Andrew Brunson Released from Turkish Custody
BREAKING: Brunson will be departing his apartment in Turkey to go to the airport to leave the country. His lawyer, Jay Sekulow, said Brunson will be flown to a U.S. air base in Germany where he will be evaluated and eventually flown back to the United States.
This is a developing story and will be updated.
ALIAGA, Turkey — A Turkish court on Friday convicted American pastor Andrew Brunson of aiding terrorism but sentenced him to time served and ordered his immediate release.
The case of the evangelical preacher caught up in Turkey’s post-coup security sweep had garnered attention at the highest levels of the U.S. government and become a sore point in the two countries’ relations.
Within minutes of the verdict, President Trump tweeted, “working very hard on Pastor Brunson.”
“PASTOR BRUNSON JUST RELEASED,” he tweeted later. “WILL BE HOME SOON!”
While Brunson, 50, was convicted on terrorism charges and sentenced to three years in prison, the judge reduced his sentence to two years time served for good behavior. The pastor has been held under house arrest since July, for health reasons, but that arrangement was also ended so he could leave the country.
“The verdict was the best of a bad situation,” Brunson’s defense attorney, Ismail Cem Halavurt, said outside the courthouse in western Turkey.
Of Brunson’s plans to travel to the United States, Halavurt said: “He is going to go.”
“But I hope he is able to come back,” he added. “He is someone who absolutely loves Turkey.”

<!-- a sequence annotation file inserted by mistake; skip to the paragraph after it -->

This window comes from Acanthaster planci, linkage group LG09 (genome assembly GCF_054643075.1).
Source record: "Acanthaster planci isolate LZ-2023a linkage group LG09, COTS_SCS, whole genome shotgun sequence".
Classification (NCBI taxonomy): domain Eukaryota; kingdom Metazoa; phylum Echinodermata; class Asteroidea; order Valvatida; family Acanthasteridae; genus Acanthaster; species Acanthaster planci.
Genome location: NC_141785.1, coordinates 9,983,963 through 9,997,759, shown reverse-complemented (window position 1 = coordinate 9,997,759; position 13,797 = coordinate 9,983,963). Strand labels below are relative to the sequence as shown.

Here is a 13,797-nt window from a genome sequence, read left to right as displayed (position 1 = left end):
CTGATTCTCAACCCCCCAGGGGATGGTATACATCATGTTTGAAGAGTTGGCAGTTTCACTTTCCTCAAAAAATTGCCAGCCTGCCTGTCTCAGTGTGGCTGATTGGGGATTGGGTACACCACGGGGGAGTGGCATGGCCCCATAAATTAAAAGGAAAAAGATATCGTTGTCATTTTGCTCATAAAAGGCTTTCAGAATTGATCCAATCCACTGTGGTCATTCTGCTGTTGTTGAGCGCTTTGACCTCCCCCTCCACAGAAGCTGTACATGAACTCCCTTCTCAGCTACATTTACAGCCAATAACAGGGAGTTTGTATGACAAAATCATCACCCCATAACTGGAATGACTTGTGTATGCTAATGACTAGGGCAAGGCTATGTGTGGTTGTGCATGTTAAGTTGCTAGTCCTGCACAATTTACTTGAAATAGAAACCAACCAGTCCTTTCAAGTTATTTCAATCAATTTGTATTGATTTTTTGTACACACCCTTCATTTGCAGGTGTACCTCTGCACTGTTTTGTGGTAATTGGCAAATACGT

The cleric, who is from North Carolina, wept and embraced his wife, Norine, as they waited for the judge to issue the ruling Friday.
His trial had resumed Friday in Aliaga, a district roughly 40 miles from his longtime home in the city of Izmir, just hours after U.S. officials said a deal had been reached with Turkish authorities to secure his release.
He headed a small evangelical congregation in Izmir until his detention two years ago.
The pastor has been held since then on what he and the Trump administration said were false terrorism- and espionage-related charges. Prosecutors accused him of being linked both to Kurdish separatists and to the U.S.-based Muslim cleric Turkish authorities say orchestrated a failed coup attempt in 2016.
Despite his release to house arrest in July, Brunson’s ongoing trial has helped deepen a rift between Turkey and the United States, already at odds over the latter’s support for Kurdish-led fighters battling the Islamic State in Syria.
Vice President Pence took a particular interest in Brunson’s case and has helped mobilize Trump’s evangelical political base in support of the cause.